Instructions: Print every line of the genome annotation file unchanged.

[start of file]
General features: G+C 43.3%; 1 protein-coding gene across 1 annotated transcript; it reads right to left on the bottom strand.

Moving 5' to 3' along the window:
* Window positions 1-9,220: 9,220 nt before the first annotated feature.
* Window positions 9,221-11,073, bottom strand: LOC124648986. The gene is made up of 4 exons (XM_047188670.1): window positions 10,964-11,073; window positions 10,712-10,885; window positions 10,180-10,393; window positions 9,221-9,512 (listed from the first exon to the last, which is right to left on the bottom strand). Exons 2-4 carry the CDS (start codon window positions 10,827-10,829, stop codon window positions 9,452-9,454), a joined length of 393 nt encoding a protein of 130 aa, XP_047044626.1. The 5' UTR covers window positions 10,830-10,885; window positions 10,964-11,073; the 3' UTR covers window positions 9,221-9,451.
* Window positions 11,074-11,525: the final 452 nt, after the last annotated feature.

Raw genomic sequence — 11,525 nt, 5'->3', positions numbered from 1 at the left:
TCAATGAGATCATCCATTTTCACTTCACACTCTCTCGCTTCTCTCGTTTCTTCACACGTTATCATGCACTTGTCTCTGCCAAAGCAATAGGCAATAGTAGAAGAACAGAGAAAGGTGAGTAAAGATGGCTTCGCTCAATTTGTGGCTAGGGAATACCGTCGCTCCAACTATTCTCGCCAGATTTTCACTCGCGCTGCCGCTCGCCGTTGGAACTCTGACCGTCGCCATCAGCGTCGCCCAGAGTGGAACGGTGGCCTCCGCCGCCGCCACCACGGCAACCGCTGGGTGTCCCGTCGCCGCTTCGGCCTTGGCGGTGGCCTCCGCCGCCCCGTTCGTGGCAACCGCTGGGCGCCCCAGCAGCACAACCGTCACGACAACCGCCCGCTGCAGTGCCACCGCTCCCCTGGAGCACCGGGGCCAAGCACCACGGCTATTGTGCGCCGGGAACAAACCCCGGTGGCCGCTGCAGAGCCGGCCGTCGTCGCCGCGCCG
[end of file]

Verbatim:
General features: G+C 43.3%; 1 protein-coding gene across 1 annotated transcript; it reads right to left on the bottom strand.

Moving 5' to 3' along the window:
* Window positions 1-9,220: 9,220 nt before the first annotated feature.
* Window positions 9,221-11,073, bottom strand: LOC124648986. The gene is made up of 4 exons (XM_047188670.1): window positions 10,964-11,073; window positions 10,712-10,885; window positions 10,180-10,393; window positions 9,221-9,512 (listed from the first exon to the last, which is right to left on the bottom strand). Exons 2-4 carry the CDS (start codon window positions 10,827-10,829, stop codon window positions 9,452-9,454), a joined length of 393 nt encoding a protein of 130 aa, XP_047044626.1. The 5' UTR covers window positions 10,830-10,885; window positions 10,964-11,073; the 3' UTR covers window positions 9,221-9,451.
* Window positions 11,074-11,525: the final 452 nt, after the last annotated feature.

Raw genomic sequence — 11,525 nt, 5'->3', positions numbered from 1 at the left:
TCAATGAGATCATCCATTTTCACTTCACACTCTCTCGCTTCTCTCGTTTCTTCACACGTTATCATGCACTTGTCTCTGCCAAAGCAATAGGCAATAGTAGAAGAACAGAGAAAGGTGAGTAAAGATGGCTTCGCTCAATTTGTGGCTAGGGAATACCGTCGCTCCAACTATTCTCGCCAGATTTTCACTCGCGCTGCCGCTCGCCGTTGGAACTCTGACCGTCGCCATCAGCGTCGCCCAGAGTGGAACGGTGGCCTCCGCCGCCGCCACCACGGCAACCGCTGGGTGTCCCGTCGCCGCTTCGGCCTTGGCGGTGGCCTCCGCCGCCCCGTTCGTGGCAACCGCTGGGCGCCCCAGCAGCACAACCGTCACGACAACCGCCCGCTGCAGTGCCACCGCTCCCCTGGAGCACCGGGGCCAAGCACCACGGCTATTGTGCGCCGGGAACAAACCCCGGTGGCCGCTGCAGAGCCGGCCGTCGTCGCCGCGCCG